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How the Food Industry Meets the Demands of the Consumer CHARLES G. MORTIMER Chairman, General Foods Corporation My pleasure in participating in this symposium is two-fold. I not only appreciate the honor of representing the food industry on this program, but I am also delighted to have a part in such a timely presentation of a vital subject that is being approached so constructively. I want to compliment the Food Protection Committee of the National Academy of Sciences for staging today's symposium with the earnest objective that it serve as a public information device. My compliments, also, for inviting science and food writ- ers to attend along with representatives of medical, dental, public health, nutrition, and dietetic organizations. These communi- cators can be of immeasurable help in getting across to our nation's consumers the knowledge that is being shared hereâthe news of scientific contributions to changing production and proc- essing practices and, more importantly, the relation of these contributions to nutrition and public health. It is my deep conviction that Americans need understanding, as never before, about the abundance and wholesomeness and healthfulness of our food supply. And I believe that dissemina- tion of the information presented at this symposium can help create and build public awareness of the unmatched good which exists in our foods today. Increasing public understanding of the subject of today's meet- ing, "Science and Food: Today and Tomorrow," is a mission which engages my deepest interest at the present time. For I appear before you today not only as a food manufacturer but 63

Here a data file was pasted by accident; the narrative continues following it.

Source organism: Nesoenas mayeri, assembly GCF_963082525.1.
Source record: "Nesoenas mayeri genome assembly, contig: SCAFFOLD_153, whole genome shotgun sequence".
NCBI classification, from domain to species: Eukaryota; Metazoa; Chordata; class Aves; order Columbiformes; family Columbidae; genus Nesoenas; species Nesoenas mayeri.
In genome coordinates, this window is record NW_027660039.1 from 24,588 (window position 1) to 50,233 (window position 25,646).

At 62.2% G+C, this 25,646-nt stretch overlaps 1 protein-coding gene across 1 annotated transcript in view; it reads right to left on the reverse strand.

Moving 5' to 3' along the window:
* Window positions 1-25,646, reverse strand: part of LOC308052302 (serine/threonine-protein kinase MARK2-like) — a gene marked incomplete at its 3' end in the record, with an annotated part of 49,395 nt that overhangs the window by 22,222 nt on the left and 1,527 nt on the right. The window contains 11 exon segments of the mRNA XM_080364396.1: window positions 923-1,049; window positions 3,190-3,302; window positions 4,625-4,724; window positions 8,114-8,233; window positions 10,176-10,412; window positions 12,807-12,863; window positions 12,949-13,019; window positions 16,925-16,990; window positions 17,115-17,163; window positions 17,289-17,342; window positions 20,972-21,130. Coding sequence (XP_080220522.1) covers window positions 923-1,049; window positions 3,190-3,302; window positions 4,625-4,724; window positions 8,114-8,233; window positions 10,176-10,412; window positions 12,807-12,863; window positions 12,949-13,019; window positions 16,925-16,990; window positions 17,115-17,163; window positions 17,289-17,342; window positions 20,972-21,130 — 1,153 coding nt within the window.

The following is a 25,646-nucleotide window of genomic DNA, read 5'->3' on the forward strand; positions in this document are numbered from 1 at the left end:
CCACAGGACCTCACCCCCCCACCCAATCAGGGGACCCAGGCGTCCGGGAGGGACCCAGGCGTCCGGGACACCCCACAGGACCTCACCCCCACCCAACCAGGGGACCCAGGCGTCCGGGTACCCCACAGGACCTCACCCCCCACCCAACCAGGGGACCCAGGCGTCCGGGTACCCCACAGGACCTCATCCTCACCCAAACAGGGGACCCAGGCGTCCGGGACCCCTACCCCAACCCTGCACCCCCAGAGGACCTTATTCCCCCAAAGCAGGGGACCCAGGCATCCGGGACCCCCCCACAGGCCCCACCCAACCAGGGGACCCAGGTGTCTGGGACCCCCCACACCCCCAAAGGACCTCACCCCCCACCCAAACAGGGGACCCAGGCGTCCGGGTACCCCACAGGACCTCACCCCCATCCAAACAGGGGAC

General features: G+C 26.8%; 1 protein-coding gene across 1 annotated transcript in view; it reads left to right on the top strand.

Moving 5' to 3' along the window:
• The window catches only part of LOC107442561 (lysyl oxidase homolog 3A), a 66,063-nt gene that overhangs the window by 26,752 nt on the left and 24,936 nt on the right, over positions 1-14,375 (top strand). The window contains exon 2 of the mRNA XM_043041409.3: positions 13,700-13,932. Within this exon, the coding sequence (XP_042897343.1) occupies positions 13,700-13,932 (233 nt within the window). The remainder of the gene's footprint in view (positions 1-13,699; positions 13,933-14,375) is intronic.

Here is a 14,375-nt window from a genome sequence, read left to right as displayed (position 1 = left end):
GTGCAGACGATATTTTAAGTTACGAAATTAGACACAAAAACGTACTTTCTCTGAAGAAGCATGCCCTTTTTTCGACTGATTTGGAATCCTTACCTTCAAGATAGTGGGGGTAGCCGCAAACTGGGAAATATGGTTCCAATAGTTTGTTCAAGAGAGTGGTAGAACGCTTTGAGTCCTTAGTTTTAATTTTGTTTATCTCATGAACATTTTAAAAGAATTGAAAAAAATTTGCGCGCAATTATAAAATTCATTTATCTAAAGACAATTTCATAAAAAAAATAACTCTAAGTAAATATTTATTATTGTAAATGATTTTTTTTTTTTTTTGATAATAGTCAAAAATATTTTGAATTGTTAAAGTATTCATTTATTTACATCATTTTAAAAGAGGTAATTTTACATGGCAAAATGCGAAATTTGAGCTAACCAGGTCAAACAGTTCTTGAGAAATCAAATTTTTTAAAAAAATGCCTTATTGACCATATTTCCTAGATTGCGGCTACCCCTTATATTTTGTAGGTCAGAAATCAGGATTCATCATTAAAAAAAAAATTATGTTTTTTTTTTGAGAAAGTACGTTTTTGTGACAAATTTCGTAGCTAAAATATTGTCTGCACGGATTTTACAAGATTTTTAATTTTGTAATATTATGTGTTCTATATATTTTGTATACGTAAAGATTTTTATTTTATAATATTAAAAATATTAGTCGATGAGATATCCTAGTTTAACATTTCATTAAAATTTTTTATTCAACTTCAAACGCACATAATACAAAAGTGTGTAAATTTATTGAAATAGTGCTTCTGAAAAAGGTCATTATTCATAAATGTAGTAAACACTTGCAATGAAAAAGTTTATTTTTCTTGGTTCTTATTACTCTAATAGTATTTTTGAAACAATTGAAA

also as president of The Nutrition Foundation, which is, as you know, the now 20-year-old manifestation of the food industry's continuing interest in problems of nutrition and public health. In that role I had the privilege of announcing not too many weeks ago a new and major step The Nutrition Foundation is taking toward increasing public understanding of the relation- ship between proper nutrition and good health. The Trustees of The Foundation have authorized an Informa- tion Program to bring to the general public knowledge about nutrition in lay terms. What we hope to accomplish is to make the subject of nutrition as understandable and meaningful as possible. The 52 present member companies of The Foundation see such an effort to educate the public as a responsibility in our own area. And it's only frank to say that we are motivated as well by enlightened self-interest. For we recognize the enormous stake the food industry has in the public health. We are undertaking this new venture to project and make use- ful to the general public some of the fine work accomplished by The Nutrition Foundation with the concept that it will provide an opportunity for The Foundationâand the food industry which supports itâto play an even more important role than heretofore as an instrumentality for serving the public interest. Because the general public needs continuing reliable information on the re- lationships between good food and good health, and assurance on the wholesomeness of the food supply, we see a continuing information program as filling a need that will render a valuable service, not only to the public, but also to research scientists and to agriculture. We view the program as a catalyst for uniting all segments of the food industry in a public service undertaking that is bound to redound to the credit of all who help sponsor it. We believe the Program may do much to combat the confusion which exists today because of the conflicting theories about nutrition which are being promulgated increasingly by food faddists and quacks. A positive, forthright approach can also help to allay public fears resulting from scare-heads about food additives, pesticides, radio-active fall-out, and other modern de- velopments. In fact, we believe the new Information Program could take us a long way toward achieving public understanding 64